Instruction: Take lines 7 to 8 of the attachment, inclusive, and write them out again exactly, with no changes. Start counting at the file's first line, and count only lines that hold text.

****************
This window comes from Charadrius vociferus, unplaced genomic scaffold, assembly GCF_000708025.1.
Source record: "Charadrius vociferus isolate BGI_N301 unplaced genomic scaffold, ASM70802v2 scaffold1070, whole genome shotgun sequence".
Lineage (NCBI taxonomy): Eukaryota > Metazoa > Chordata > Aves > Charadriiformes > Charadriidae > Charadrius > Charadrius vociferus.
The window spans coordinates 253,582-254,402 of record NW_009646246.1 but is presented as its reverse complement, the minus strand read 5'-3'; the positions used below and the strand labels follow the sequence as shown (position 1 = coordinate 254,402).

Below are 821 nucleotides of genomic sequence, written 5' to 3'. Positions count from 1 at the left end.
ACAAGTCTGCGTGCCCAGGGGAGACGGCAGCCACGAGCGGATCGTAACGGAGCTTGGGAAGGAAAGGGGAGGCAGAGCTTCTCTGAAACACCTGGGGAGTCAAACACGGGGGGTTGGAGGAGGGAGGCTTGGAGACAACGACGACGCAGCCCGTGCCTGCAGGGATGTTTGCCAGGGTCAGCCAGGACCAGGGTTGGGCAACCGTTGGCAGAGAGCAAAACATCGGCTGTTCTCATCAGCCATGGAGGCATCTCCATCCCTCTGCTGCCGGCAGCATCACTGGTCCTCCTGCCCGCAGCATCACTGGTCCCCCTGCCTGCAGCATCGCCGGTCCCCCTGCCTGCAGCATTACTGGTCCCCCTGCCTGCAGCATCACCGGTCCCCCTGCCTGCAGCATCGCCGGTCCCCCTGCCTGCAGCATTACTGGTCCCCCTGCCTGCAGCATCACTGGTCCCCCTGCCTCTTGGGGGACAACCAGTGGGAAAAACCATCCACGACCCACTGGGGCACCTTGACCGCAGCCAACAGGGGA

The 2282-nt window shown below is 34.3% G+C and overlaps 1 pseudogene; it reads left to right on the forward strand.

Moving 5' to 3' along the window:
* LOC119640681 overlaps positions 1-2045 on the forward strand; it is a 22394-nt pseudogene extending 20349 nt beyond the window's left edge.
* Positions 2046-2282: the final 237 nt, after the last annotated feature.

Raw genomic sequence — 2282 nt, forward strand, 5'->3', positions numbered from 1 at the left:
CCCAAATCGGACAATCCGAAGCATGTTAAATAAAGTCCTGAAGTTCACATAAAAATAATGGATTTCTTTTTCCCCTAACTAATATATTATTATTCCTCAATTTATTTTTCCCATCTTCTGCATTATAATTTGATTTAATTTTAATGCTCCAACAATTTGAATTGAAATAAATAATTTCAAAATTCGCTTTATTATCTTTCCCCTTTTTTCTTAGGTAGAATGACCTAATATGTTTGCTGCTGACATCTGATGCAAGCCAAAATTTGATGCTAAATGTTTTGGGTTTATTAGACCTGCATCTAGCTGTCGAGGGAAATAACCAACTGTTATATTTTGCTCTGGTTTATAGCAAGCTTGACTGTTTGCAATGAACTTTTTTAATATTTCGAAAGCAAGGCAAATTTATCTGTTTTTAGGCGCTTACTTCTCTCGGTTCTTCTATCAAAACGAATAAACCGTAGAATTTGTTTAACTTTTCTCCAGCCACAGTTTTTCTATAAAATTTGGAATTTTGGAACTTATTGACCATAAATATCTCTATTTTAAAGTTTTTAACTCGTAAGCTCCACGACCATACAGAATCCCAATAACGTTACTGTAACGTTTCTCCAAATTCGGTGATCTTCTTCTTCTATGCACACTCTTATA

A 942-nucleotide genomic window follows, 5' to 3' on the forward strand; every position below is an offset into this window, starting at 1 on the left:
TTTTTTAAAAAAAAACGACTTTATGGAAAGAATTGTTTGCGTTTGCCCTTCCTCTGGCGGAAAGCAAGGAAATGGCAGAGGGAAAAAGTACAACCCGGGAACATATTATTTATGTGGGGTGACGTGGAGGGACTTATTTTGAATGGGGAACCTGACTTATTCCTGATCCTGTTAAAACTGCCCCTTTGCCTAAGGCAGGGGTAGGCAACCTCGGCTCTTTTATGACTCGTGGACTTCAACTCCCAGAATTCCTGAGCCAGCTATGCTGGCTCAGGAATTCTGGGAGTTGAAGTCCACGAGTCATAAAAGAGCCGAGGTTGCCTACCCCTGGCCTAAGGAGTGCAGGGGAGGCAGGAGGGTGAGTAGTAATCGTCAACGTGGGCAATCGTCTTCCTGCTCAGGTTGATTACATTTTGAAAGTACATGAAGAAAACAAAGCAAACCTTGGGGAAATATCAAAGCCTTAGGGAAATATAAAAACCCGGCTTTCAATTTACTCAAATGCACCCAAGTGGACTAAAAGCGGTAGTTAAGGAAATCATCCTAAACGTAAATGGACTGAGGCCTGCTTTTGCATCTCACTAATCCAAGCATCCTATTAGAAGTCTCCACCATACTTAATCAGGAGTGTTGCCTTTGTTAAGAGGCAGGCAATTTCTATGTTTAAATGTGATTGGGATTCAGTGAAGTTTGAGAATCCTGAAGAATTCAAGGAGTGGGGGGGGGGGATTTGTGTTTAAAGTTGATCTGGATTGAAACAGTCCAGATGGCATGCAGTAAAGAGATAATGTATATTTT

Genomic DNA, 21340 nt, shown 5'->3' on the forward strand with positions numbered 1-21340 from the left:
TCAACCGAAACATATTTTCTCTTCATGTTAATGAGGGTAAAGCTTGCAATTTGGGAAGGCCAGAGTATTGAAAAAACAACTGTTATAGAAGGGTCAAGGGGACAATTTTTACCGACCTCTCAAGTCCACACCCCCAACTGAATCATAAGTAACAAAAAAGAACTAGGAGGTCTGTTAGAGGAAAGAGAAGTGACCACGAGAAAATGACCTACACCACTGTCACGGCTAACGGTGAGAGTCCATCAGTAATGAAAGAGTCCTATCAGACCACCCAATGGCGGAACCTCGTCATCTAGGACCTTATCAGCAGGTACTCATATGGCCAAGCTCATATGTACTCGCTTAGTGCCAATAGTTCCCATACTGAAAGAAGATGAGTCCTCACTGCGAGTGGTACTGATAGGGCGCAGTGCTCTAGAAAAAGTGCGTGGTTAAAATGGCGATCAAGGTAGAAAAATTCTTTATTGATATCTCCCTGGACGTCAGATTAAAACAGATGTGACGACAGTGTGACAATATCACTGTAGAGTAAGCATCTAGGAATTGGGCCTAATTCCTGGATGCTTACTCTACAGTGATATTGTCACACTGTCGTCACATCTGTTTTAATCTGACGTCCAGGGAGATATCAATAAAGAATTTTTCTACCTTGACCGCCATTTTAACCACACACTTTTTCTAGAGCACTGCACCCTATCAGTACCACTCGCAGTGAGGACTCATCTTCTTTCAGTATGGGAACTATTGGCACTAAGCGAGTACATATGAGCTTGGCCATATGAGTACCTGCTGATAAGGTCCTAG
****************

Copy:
The 2282-nt window shown below is 34.3% G+C and overlaps 1 pseudogene; it reads left to right on the forward strand.

Moving 5' to 3' along the window: